Ladder (un)safety.

In my current place of employment, I have twice taken ladder safety certification. I even have a handy certification card I can carry around in my wallet! A mere 6 days after taking my refresher, my father in law came over to trim the hedges.

I had to leave.

He wasn’t hired by us to do this work therefore I had no legal recourse to put an end to the blatant dangers he was subjecting himself and my husband to. Although he WAS a stickler for work booths and safety glasses. Not that they would stop you when you fall off a ladder and a gas hedge trimmer falls on you. I’m grateful for the help he was providing but I don’t want that help at the expense of anyone’s safety.

BASIC RULES OF LADDER SAFETY

  1. set up your ladder on a level surface clear of debris or other general stuff that can move around
  2. you can put ONE layer of 2×4 under the feet of the ladder (this is called a mud sill)
  3. always maintain three points of contact between yourself and the ladder (this means hands and feet, not butts, hips or elbows)
  4. keep your body between the exterior rails
  5. keep your stomach facing the ladder
  6. do not use the top two steps for your feet at all. they are for your hands and for structural integrity

Helpful tips:

Someone holding the ladder is useless. If you are at the top and the ladder is wobbling, someone holding it at the bottom will do nothing except be and extra casualty when you fall on them. If you follow the procedures above, there is no need to even contemplate having someone uselessly hold the ladder. The only exception for this ladder holding tip is when an extension ladder needs to be tied off. at that point, TWO people secure the ladder in a very specific way while I third person goes up to attach it at the top.

And now the photo evidence that breaks all of these rules (note – these rules are not meant to make your life hard, they are meant to keep you from death):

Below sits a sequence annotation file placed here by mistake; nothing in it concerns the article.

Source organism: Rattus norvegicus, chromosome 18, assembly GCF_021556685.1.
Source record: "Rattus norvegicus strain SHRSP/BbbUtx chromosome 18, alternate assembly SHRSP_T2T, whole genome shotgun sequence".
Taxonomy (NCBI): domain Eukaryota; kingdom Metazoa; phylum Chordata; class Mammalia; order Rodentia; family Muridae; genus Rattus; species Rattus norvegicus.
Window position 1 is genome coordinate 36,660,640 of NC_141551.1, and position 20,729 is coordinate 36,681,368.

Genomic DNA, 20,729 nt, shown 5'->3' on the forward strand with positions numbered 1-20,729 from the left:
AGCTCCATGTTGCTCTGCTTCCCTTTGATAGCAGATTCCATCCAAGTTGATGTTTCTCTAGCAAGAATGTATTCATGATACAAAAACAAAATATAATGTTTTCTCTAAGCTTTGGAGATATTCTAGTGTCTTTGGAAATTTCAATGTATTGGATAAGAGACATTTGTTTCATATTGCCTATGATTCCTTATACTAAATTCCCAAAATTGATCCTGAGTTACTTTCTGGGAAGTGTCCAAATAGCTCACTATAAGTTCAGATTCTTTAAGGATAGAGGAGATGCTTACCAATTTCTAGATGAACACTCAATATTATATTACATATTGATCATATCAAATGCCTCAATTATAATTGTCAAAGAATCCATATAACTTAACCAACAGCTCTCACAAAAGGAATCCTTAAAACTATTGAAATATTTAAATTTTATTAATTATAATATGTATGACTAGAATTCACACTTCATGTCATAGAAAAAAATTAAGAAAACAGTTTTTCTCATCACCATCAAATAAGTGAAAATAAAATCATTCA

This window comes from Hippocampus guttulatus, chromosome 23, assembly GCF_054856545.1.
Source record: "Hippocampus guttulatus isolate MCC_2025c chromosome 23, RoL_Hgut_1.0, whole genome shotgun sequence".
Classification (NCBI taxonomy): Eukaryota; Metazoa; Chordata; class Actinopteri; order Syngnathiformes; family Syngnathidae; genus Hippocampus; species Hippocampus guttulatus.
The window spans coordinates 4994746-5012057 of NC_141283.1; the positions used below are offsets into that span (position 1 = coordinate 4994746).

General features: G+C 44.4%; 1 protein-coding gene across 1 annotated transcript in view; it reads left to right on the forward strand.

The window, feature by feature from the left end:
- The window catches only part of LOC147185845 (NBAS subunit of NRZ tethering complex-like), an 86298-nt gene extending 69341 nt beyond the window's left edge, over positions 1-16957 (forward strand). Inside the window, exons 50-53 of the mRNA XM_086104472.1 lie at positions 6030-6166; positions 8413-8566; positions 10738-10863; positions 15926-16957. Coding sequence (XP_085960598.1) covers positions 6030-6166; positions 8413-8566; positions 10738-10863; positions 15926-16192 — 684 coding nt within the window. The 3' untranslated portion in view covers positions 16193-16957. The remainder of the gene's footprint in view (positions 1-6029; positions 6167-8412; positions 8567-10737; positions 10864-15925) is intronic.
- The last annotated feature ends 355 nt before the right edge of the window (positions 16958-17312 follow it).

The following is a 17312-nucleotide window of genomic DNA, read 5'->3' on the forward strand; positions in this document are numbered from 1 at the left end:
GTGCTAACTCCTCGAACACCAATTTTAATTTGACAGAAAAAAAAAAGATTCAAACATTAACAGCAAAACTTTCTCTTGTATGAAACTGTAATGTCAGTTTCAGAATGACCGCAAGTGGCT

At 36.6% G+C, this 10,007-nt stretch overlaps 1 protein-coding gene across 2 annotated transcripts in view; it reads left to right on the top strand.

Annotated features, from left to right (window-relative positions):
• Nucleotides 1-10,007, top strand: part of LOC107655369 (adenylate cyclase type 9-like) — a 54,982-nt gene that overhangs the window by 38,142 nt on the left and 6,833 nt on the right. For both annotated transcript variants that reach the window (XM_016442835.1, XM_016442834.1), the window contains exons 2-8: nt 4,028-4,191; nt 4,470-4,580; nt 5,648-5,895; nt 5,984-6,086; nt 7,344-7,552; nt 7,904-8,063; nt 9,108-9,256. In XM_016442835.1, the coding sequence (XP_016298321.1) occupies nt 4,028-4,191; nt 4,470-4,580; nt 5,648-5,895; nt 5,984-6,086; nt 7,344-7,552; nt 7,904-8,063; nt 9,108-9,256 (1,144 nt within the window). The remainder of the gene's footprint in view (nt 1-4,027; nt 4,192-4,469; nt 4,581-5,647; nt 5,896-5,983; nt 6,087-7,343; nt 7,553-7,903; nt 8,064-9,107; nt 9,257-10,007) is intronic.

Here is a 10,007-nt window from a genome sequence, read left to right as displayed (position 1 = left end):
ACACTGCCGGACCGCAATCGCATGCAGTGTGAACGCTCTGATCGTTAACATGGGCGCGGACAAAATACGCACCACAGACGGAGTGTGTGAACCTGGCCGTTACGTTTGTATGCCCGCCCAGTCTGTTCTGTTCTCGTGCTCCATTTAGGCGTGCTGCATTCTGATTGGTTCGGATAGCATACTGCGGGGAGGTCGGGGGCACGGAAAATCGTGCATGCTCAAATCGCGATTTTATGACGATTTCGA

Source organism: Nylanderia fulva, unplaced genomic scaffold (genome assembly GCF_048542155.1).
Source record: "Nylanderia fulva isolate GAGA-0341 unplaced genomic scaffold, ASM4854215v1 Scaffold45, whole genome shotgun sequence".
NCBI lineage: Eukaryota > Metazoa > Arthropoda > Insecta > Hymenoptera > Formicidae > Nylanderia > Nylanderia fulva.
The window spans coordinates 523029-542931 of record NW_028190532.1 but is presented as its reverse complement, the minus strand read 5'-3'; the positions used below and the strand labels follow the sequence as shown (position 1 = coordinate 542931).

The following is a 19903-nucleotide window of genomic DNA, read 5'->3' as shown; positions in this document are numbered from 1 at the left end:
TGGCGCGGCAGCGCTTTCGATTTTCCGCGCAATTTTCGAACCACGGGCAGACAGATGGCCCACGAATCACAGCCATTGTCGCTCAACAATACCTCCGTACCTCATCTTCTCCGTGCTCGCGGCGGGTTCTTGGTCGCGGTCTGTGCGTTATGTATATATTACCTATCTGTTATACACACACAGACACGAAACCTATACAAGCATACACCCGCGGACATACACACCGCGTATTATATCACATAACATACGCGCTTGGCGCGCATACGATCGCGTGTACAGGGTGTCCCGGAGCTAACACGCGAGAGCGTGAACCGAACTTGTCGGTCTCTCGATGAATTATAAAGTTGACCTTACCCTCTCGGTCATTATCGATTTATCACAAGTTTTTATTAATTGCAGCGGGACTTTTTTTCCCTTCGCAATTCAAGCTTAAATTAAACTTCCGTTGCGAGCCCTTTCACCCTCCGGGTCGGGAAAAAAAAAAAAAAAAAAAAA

Ladder Set-Up
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IMG_4176

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Ladder Use
IMG_4181

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IMG_4178

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I think the photos really speak for themselves. I don’t need to get all preachy here. But this is why I can’t be around when this stuff is going on. I don’t want to watch somebody who won’t listen to me be hurt by something very easily preventable.

On this day:

In 2007 – “sometimes I just like to take muscle relaxants”
In 2006 – The question that led to me adding risotto to my dinner repertoire
In 2005 – a couple of years ago, my body re-absorbed that extra finger

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One Comment on “Ladder (un)safety.”

  1. T says:

    I didn’t know all of the rules you listed, thanks for sharing.

    My son and I met my friends handy man in New Orleans. My son helped him with some chores and found him to be a lovely ol’ guy who told funny stories and had an interesting perspective. About a week after we met him, we heard he fell off a ladder at work, was in a coma and then passed away. He died from a fall off a ladder. Tragic, preventable way to go.


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